Q: You mentioned in the behind-the-scenes video that the M is the ultimate storytelling tool. Can you expand on this?
A: Going through art school, I saved up my summer paycheques for my first Leica, an M3. I still use it to this day. I love composing with a rangefinder and the inclusion of a video mode was a perfect match that I don’t believe you can find in any other camera.
Q: How was using the new M in regard to switching between photo and video?
A: Switching between photo mode to video mode in the new M is simple. My honest feedback would be that there’s still room for improvement in the controls and usability compared to cameras dedicated to creating motion picture. That said, in its first iteration, I am happy that Leica has taken the leap and included this feature in a camera that predominantly caters to still photographers. Hopefully the new M will give photographers the opportunity to explore motion picture. We’re also eager to try the new Leica S2 and its 4K video capability!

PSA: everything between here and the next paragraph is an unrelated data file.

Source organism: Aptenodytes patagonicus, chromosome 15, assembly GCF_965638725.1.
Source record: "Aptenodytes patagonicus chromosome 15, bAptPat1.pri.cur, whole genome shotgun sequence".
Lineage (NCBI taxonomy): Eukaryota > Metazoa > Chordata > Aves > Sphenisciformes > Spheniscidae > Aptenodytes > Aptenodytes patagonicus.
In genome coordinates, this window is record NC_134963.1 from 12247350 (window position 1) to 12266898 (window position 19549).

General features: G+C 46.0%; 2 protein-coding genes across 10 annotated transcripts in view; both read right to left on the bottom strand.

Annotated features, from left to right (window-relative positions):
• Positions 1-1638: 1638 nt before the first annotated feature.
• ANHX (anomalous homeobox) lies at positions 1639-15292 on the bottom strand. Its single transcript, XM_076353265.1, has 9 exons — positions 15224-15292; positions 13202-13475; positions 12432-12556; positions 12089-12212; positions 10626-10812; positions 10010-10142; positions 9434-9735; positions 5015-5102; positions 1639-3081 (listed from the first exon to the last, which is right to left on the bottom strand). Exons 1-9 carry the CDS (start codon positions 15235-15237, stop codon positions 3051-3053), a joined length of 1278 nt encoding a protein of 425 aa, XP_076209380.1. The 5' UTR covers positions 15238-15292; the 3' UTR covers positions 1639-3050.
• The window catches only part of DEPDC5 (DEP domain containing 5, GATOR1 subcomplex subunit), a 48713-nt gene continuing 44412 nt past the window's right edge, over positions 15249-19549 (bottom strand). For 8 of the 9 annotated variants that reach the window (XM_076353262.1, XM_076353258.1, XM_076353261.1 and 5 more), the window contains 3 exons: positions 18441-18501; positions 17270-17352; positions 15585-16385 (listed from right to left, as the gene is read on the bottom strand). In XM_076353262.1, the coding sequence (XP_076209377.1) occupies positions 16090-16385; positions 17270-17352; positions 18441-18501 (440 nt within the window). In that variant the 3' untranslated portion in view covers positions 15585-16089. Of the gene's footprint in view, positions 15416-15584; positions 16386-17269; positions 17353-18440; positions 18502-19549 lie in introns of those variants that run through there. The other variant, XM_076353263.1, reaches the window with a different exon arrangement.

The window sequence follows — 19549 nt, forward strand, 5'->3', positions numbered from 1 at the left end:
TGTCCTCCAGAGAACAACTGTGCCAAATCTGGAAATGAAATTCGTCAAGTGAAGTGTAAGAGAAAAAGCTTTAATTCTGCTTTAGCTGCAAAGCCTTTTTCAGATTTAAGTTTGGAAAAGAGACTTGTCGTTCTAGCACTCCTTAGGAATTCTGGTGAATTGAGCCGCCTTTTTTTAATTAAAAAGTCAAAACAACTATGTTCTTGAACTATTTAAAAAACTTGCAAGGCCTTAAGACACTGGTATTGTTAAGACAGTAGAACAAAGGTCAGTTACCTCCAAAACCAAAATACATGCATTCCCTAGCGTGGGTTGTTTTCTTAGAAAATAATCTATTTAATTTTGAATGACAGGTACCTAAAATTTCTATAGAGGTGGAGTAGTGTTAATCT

Q: You mentioned in the behind-the-scenes video that you took a rangefinder approach to shooting the movie series. What were you able to do with the M that you wouldn’t have been able to do otherwise?
A: Traditionally using a rangefinder has allowed photographers to be stealthy and unobtrusive which is crucial in documentary style portraits or street photography. We took that same methodology of the unobtrusive street photographer and applied that in creating our film. The difference being a street photographer is capturing slices of life at 1/1000th of a second and we were capturing 30 second at a time. Being stealthy when shooting video is a real challenge but using the Leica M rangefinder meant that we weren’t weighed down by lots of equipment, we had a small footprint which really allowed us to immerse ourselves in Jer’s story and the characters on the street.
Q: Does your video work also inform your approach to photography in any way?